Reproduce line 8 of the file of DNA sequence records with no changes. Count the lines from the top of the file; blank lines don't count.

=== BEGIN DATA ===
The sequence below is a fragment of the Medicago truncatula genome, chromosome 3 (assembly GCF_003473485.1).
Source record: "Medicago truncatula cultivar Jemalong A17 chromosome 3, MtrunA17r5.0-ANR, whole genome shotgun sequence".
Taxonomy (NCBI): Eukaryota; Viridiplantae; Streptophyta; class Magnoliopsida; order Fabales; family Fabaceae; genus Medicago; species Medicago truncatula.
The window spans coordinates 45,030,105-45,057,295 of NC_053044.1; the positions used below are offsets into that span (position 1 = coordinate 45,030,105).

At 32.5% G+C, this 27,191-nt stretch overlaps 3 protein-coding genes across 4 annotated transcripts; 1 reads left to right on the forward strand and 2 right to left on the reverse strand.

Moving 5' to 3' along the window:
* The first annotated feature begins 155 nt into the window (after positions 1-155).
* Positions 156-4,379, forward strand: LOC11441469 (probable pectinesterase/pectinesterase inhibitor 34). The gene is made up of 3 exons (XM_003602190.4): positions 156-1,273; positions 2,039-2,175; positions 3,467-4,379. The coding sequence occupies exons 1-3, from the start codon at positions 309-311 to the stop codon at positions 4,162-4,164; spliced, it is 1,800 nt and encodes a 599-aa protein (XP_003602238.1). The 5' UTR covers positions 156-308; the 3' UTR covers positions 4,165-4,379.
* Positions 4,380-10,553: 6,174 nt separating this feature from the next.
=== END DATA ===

* Positions 156-4,379, forward strand: LOC11441469 (probable pectinesterase/pectinesterase inhibitor 34). The gene is made up of 3 exons (XM_003602190.4): positions 156-1,273; positions 2,039-2,175; positions 3,467-4,379. The coding sequence occupies exons 1-3, from the start codon at positions 309-311 to the stop codon at positions 4,162-4,164; spliced, it is 1,800 nt and encodes a 599-aa protein (XP_003602238.1). The 5' UTR covers positions 156-308; the 3' UTR covers positions 4,165-4,379.